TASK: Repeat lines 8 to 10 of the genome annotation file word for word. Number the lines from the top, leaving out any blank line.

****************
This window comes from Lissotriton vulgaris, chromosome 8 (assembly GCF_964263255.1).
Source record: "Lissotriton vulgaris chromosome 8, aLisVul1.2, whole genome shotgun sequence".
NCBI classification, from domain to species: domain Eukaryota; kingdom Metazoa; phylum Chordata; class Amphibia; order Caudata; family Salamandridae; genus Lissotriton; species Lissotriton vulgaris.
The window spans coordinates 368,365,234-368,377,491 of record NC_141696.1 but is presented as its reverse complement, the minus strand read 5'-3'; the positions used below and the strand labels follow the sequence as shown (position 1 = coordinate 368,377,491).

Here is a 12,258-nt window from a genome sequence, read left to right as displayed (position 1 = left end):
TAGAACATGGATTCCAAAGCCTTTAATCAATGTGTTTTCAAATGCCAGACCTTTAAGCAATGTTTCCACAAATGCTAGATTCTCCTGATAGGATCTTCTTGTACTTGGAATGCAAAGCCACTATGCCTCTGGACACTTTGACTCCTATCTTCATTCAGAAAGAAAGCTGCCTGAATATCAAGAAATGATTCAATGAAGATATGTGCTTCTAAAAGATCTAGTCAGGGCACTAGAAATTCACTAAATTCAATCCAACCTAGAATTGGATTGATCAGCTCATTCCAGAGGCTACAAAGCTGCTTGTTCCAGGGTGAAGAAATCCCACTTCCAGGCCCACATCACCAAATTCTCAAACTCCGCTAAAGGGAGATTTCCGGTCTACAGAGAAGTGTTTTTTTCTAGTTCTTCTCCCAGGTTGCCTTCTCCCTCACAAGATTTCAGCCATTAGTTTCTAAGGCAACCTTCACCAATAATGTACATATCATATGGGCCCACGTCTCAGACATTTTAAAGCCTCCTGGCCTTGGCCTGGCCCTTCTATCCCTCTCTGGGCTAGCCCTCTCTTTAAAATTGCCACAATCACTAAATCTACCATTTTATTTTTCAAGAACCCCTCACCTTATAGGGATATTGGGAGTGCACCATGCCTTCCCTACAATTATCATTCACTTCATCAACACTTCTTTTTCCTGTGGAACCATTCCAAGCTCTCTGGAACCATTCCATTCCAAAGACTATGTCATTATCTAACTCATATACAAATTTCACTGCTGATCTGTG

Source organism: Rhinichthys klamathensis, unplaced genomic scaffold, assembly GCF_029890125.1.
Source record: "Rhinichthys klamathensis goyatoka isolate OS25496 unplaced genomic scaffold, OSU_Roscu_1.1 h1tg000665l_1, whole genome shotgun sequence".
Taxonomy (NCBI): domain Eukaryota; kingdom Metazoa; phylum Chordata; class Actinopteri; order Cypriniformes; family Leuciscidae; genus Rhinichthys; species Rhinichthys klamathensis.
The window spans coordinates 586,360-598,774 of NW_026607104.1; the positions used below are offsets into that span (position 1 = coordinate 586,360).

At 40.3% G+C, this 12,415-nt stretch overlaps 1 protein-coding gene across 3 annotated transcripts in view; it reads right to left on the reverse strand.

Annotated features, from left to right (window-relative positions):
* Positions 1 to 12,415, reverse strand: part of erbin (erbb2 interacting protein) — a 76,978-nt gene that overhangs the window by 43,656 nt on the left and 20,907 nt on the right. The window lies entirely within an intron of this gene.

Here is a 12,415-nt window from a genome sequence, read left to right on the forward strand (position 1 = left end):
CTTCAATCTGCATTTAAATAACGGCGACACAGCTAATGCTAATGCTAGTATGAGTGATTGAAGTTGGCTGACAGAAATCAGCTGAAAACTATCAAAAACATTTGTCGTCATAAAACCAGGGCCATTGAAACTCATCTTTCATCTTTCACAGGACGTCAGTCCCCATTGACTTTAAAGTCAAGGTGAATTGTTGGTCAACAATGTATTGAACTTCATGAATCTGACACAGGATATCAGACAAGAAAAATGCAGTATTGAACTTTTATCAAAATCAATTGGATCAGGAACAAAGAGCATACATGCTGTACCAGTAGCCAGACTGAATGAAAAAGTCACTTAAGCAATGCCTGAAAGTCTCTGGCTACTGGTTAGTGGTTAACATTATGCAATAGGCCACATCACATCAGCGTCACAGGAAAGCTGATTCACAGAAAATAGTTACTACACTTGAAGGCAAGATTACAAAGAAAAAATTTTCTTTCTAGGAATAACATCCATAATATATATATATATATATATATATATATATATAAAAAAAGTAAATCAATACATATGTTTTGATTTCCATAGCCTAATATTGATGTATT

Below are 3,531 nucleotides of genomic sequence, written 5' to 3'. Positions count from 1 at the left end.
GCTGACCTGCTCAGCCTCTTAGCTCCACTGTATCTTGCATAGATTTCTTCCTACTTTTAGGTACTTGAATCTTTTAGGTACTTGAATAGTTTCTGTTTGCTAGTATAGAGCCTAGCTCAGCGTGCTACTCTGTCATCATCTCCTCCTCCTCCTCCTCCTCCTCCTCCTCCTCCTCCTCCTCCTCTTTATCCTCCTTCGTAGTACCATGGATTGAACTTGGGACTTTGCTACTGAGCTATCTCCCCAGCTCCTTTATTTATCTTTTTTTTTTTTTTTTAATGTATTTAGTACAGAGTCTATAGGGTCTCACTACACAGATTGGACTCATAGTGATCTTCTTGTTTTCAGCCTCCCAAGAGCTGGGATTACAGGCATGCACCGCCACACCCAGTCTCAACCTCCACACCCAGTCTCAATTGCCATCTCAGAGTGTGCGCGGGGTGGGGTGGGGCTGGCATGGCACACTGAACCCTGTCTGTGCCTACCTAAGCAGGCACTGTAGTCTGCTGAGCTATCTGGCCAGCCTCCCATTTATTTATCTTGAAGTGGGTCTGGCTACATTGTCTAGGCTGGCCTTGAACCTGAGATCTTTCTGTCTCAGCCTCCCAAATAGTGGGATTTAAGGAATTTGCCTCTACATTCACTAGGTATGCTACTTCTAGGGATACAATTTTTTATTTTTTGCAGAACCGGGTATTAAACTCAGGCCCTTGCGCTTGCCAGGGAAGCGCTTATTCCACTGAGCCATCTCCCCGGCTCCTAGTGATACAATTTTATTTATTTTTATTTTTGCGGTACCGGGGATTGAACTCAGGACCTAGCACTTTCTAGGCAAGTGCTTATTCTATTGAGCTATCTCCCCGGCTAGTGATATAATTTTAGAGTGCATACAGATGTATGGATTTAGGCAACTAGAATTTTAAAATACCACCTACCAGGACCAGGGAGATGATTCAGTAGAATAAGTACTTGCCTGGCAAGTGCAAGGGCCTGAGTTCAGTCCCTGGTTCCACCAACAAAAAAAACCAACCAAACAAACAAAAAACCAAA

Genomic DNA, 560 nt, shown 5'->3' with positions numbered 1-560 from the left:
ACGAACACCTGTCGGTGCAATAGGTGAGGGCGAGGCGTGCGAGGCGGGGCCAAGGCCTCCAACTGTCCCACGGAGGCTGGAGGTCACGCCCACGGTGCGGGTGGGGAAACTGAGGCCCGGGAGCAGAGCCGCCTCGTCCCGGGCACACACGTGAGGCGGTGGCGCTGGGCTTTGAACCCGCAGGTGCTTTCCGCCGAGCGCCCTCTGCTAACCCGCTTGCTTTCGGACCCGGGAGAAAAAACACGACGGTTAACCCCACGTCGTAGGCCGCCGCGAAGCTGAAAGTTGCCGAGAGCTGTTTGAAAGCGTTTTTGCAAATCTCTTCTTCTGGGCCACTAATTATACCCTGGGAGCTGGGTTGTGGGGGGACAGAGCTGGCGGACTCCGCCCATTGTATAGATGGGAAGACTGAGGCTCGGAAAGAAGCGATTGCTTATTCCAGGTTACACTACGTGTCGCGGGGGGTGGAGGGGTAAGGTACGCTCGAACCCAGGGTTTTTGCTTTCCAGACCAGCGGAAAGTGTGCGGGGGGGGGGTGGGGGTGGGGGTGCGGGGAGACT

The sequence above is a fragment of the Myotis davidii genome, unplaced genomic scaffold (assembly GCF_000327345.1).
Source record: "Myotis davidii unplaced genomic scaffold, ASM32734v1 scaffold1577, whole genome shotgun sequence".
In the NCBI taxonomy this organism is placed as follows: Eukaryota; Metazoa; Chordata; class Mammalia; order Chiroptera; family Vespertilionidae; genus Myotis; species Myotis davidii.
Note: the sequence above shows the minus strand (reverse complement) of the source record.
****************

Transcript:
Source record: "Rhinichthys klamathensis goyatoka isolate OS25496 unplaced genomic scaffold, OSU_Roscu_1.1 h1tg000665l_1, whole genome shotgun sequence".
Taxonomy (NCBI): domain Eukaryota; kingdom Metazoa; phylum Chordata; class Actinopteri; order Cypriniformes; family Leuciscidae; genus Rhinichthys; species Rhinichthys klamathensis.
The window spans coordinates 586,360-598,774 of NW_026607104.1; the positions used below are offsets into that span (position 1 = coordinate 586,360).